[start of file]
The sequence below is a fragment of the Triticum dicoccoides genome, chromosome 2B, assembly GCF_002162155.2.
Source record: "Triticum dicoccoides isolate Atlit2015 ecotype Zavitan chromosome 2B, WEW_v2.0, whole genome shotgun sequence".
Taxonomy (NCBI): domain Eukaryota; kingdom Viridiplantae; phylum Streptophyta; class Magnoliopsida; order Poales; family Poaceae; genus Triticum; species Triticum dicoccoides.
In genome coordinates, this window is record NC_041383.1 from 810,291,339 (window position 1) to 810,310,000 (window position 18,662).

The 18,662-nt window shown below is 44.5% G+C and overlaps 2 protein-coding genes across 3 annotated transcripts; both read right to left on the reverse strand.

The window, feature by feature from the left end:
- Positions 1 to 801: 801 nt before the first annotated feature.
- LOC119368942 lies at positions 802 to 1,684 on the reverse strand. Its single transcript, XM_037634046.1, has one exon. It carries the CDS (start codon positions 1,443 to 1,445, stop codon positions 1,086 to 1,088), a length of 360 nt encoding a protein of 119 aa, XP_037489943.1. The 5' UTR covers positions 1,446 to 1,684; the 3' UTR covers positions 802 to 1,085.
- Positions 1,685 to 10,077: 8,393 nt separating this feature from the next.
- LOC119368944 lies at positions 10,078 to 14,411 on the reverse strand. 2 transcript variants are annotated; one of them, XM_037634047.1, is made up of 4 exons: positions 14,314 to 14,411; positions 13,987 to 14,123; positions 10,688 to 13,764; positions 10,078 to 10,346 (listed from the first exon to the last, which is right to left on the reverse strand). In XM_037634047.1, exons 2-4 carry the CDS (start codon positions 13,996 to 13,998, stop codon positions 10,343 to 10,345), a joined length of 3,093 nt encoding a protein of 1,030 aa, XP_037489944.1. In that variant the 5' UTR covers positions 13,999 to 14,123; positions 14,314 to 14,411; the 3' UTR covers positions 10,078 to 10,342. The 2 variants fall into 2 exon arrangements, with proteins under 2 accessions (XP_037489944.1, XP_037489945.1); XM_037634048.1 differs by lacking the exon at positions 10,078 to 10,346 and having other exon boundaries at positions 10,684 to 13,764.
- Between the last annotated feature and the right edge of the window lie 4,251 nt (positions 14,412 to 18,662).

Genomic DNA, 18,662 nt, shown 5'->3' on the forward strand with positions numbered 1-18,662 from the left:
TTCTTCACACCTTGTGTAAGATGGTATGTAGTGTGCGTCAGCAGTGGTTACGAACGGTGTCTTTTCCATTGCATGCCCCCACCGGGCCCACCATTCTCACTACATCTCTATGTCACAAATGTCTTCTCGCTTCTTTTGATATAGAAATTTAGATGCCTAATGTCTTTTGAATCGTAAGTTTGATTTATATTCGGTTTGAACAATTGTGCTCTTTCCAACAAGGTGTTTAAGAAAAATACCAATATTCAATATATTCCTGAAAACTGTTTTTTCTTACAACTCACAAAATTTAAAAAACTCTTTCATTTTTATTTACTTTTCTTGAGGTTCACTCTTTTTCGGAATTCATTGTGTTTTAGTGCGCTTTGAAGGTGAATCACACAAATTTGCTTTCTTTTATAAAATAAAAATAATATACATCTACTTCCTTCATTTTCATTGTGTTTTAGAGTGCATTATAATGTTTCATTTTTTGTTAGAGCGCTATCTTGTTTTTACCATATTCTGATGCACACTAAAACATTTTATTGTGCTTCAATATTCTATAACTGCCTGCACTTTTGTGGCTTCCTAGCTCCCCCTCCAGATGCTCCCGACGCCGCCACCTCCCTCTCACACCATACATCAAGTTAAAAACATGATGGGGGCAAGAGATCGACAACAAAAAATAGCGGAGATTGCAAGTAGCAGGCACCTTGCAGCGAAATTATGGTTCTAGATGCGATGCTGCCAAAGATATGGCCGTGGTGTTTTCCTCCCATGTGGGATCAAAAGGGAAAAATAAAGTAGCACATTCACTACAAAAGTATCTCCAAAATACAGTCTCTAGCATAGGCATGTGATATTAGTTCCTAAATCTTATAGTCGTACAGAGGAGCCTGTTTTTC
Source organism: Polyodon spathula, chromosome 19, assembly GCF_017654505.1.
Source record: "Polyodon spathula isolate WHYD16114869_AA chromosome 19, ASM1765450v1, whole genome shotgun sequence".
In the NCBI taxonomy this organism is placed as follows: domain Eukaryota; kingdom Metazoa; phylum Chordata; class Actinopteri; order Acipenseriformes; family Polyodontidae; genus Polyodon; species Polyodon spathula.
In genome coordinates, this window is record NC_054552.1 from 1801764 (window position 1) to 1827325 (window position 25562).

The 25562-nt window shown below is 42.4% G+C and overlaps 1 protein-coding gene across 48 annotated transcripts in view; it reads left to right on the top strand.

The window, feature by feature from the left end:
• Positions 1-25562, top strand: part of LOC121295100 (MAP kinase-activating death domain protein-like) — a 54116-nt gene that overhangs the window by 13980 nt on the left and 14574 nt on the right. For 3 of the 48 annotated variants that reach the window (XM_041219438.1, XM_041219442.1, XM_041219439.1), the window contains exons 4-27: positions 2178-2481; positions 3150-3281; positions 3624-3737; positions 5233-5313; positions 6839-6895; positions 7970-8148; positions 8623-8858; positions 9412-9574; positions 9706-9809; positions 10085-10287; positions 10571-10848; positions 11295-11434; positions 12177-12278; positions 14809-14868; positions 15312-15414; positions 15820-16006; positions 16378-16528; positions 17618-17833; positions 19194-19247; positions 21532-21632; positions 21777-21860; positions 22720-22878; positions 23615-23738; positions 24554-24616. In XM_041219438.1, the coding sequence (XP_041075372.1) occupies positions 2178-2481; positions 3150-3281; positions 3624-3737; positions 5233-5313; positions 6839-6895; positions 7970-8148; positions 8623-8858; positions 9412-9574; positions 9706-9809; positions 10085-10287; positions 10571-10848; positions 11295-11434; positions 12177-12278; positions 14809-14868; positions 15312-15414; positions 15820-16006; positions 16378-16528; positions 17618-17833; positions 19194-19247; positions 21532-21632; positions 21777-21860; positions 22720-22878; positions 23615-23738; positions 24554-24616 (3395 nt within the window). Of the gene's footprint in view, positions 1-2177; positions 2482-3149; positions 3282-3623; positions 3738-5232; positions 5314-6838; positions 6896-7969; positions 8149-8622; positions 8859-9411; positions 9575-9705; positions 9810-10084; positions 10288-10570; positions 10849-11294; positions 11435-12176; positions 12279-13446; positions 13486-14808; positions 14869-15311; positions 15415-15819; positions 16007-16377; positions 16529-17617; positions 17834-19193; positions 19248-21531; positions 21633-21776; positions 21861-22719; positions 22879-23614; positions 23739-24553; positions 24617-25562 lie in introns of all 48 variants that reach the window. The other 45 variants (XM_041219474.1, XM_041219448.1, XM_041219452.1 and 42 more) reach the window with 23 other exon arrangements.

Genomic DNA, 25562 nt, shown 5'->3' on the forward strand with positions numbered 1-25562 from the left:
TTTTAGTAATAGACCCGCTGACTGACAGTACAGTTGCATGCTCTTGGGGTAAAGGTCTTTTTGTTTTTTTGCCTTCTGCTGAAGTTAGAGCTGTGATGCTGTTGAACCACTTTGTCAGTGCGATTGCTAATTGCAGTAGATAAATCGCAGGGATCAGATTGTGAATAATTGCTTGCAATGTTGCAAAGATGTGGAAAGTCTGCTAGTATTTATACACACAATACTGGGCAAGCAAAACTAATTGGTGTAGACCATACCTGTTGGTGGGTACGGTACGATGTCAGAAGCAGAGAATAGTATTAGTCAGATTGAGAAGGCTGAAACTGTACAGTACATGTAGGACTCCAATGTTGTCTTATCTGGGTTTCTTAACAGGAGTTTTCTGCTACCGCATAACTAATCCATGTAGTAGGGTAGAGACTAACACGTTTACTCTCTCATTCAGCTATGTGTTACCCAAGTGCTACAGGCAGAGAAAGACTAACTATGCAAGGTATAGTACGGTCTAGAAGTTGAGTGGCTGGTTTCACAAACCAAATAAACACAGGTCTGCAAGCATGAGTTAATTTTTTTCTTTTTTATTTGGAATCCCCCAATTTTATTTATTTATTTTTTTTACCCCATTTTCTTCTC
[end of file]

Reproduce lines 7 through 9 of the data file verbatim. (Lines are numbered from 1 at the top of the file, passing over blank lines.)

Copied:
- Positions 1 to 801: 801 nt before the first annotated feature.
- LOC119368942 lies at positions 802 to 1,684 on the reverse strand. Its single transcript, XM_037634046.1, has one exon. It carries the CDS (start codon positions 1,443 to 1,445, stop codon positions 1,086 to 1,088), a length of 360 nt encoding a protein of 119 aa, XP_037489943.1. The 5' UTR covers positions 1,446 to 1,684; the 3' UTR covers positions 802 to 1,085.
- Positions 1,685 to 10,077: 8,393 nt separating this feature from the next.